Researcher, SA Chair in Spatial Analysis and City Planning
“Overcoming poverty is not a gesture of charity. It is an act of justice. It is the protection of fundamental human rights.” There are the words of Nelson Mandela, who said that, like slavery and apartheid, poverty is not natural.
Alexandra Appelbaum hopes to put these words into practice, and has dedicated her academic skills in urban planning to shaping cities that work for people, particularly the poor and marginalised.
Appelbaum realised her passion for cities at the University of California, Berkeley, where she was an exchange student from the University of Cape Town, and upon her return to UCT, she focused her BA and honours (both achieved with distinction) on urban history.
While at UCT, Appelbaum ran the Thetani Debating League, an educational nongovernmental organisation focused on fostering critical thinking skills in underprivileged school learners through debate. She also sat on the board of Ubunye, an educational development agency.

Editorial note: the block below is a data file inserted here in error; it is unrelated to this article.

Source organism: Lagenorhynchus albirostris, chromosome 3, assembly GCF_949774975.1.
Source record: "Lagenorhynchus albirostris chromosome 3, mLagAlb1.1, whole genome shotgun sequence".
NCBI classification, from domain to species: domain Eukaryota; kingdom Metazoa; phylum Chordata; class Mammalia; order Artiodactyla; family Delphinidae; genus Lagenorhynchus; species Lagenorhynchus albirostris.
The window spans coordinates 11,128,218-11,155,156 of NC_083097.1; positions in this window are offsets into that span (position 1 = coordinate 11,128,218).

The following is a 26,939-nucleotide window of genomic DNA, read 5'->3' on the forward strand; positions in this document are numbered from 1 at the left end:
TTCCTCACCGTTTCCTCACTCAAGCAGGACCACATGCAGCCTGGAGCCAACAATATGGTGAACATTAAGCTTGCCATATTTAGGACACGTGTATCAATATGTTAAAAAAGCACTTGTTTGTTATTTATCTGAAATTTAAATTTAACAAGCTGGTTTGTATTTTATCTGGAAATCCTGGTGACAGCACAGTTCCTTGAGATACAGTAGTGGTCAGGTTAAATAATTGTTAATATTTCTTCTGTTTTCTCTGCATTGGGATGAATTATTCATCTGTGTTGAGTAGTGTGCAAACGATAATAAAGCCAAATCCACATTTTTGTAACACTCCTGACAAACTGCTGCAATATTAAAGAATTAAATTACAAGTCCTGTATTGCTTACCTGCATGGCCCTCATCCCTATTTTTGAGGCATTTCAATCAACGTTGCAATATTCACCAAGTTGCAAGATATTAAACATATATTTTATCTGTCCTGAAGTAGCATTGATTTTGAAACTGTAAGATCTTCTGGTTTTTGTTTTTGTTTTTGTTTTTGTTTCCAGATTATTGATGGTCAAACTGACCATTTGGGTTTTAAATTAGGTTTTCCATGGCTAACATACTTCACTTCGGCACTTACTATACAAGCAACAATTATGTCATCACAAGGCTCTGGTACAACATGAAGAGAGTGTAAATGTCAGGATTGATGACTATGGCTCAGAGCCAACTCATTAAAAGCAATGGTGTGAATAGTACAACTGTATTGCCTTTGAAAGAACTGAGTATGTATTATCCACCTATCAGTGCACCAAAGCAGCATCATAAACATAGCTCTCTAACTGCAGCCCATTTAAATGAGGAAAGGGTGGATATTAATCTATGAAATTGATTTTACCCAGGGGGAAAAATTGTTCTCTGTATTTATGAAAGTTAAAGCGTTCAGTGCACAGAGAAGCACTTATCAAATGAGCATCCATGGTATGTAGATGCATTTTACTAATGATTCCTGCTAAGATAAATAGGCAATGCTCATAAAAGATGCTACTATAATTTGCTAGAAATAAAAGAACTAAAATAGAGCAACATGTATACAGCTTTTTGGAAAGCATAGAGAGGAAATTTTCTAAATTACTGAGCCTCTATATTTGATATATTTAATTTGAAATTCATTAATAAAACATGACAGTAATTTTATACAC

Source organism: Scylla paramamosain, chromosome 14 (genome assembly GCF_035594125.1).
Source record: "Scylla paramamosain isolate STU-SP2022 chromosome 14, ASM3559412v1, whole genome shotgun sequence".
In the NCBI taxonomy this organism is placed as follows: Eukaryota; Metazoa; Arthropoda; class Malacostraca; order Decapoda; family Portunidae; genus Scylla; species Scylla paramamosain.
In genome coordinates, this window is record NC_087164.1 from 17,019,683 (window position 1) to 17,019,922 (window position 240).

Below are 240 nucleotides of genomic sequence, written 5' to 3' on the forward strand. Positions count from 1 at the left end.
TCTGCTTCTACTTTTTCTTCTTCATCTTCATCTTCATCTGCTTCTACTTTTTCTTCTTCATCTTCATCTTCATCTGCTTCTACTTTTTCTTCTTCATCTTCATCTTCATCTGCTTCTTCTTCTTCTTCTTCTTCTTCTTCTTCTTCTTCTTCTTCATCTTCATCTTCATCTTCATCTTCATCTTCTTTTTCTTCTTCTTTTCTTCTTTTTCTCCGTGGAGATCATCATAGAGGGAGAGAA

She was recognised by the South African Washington International Programme for excellence in servant leadership and had an opportunity to intern in the US Congress.
Now a researcher at the South African Chair in Spatial Analysis and City Planning at Wits University, Appelbaum manages a project funded by the French Development Bank that provides action-based research to the City of Johannesburg on the Corridors of Freedom Project.
This is an ambitious initiative undertaken by the City of Johannesburg to repair some of the spatial imbalances inflicted on the city by apartheid.
Appelbaum sees great potential for Johannesburg to become an equitable city that connects people easily, welcomes migrants, empowers the marginalised, and enables all to live with dignity.
“I have interrogated the constructs of African urbanism at the heart of academic and development discourse, and worked to aid local governments globally, through research, about how best to serve the poor and marginalised. My passion for cities and equality, together with my belief in the power of ideas and the importance of knowledge, guide my work in civil society.” — Linda Doke